“Play is our brain’s favorite way of learning.” – Diane Ackerman.
If you thought playtime and learning cannot go hand in hand, think again! With learning no longer limited to just books and the classroom, everyday interactions can provide parents numerous opportunities for playful learning.
The first few years of a child’s life are most critical for their development.
A baby’s brain is like a sponge, soaking up all the experiences it is exposed to, and forming numerous neural connections between stimuli through observation.
Providing enriching activities at this stage can work wonders in boosting brain development, and builds a strong foundation for skills needed in school and beyond.
During the first year, infants are largely dependent on parents and caregivers for everything, be it nutrition, bath, naps and even playtime.
Use this time to incorporate activities that your little one will enjoy, and master key physical (gross and fine motor skills), cognitive (logic and problem solving), social and emotional (interaction with others and feelings), and communication (speech, language and non-verbal) skills to reach developmental milestones.
Here are a few brain developmental activities for infants that can be done without any fancy equipment or preparation, and promise lots of smiles and fun.
10 Simple Play Activities For Infant Development
Simply cover your face with your hands, and remove them while saying ‘Peekaboo’, and watch your baby’s face light up with a smile! After a couple of times, they may even try removing your hands on their own. Now switch places and cover their face with a light scarf that they can uncover on their own.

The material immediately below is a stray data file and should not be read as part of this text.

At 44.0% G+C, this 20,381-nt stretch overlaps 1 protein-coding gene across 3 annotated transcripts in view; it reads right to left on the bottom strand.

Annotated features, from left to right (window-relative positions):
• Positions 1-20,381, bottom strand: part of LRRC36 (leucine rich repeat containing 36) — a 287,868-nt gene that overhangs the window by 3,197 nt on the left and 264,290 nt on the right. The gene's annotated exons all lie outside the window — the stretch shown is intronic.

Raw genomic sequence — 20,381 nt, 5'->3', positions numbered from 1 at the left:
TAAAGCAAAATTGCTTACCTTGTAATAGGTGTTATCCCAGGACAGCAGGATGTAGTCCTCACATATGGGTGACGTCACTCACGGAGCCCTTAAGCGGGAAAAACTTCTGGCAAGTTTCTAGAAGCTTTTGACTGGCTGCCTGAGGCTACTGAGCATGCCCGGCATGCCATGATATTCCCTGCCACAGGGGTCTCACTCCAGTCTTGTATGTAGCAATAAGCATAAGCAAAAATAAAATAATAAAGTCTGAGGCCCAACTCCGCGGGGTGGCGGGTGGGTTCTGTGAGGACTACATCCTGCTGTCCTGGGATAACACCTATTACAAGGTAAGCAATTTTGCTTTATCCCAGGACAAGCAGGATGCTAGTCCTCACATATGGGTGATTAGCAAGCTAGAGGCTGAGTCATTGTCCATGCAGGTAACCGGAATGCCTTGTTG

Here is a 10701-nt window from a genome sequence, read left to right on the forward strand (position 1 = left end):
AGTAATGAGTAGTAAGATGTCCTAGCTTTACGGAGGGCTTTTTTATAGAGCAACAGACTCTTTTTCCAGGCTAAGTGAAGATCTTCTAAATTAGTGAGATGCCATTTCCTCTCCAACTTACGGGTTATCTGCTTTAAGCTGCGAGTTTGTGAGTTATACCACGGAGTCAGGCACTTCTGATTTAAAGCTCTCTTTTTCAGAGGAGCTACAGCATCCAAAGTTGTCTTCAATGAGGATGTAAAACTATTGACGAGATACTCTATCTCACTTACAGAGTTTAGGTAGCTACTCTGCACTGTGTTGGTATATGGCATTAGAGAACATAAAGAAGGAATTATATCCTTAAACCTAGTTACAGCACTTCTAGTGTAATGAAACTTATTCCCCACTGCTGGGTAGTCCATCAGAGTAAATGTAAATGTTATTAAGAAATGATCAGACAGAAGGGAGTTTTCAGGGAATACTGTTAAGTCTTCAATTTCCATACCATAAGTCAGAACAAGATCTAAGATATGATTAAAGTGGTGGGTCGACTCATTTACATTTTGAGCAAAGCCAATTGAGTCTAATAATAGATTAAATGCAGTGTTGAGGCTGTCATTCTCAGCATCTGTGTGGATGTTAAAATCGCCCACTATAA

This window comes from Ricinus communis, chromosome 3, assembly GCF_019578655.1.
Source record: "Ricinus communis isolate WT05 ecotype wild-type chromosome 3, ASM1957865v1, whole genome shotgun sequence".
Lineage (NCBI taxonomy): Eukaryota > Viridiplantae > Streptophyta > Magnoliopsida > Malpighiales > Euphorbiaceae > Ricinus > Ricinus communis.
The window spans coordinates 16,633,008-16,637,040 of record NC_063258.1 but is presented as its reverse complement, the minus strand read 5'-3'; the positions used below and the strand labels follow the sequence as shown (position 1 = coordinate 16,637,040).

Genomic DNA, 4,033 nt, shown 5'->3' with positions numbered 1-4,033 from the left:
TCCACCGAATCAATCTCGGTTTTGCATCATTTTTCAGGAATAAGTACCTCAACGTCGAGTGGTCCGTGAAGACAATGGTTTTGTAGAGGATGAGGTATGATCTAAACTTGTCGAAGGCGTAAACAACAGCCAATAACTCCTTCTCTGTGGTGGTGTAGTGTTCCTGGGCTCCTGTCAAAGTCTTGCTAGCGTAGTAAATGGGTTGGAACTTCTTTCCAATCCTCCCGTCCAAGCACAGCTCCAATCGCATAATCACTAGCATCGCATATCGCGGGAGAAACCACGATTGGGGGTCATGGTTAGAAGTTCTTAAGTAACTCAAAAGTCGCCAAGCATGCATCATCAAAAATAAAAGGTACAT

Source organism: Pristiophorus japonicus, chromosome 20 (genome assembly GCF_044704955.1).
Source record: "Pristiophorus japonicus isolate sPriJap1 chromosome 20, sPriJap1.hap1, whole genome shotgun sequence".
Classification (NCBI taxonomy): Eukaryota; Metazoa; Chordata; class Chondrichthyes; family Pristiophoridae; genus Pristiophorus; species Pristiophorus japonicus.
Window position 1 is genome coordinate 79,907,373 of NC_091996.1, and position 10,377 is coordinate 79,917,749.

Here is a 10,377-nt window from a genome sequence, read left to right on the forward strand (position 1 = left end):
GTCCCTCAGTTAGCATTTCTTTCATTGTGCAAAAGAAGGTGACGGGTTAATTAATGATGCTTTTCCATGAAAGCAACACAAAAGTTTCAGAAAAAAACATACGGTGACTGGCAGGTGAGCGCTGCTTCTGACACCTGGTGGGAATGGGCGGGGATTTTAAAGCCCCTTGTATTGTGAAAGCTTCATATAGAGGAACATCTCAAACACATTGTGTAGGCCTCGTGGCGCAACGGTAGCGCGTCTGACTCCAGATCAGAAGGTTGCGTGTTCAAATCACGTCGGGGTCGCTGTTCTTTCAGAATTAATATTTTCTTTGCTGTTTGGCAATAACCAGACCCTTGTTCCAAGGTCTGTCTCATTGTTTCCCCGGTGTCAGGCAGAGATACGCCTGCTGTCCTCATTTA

As a variation, hide a few favorite toys under a cloth and let your baby try and uncover them.
Babies love the element of surprise, and this simple game of peekaboo introduces the concept of object permanence and is the first step to learning problem solving skills.
Reflective surfaces hold so much wonder for a child.
Use safe, unbreakable mirrors through which your infant can discover and explore themselves.
Allow your baby to look into the mirror and try and touch their own image.
Touch the baby’s nose, eyes or hair, naming each body part as you do so.
Move the baby away from the mirror and bring them back, so they can see themselves again. This is a great tool for building self-awareness, personal-social skills, cognitive development and expanding vocabulary.
Bath Time Fun
Bath time can provide a lot of sensory experiences through water, foam and bubbles.
Babies have a natural ability to swim so splashing about in the water freestyle helps develop leg and arm muscles.
Make soap bubbles for your little one to catch or swirl their fingers to create waves.
Give your baby small plastic containers to scoop and pour water from one to another, or feel different temperatures.
Water play encourages not just physical development but also helps hone thinking and reasoning abilities.
It is relaxing and also helps to focus and concentrate. Make sure bath time activities are always closely supervised.
Kicking helps babies develop strong core muscles in the abdomen and legs key to gross motor development like crawling and standing.
Allow your child to kick against your torso as you sit close to them.
Place a colorful ball or some toys nearby that your little footballer can kick in different directions. This can be done lying on the back or during tummy time as well.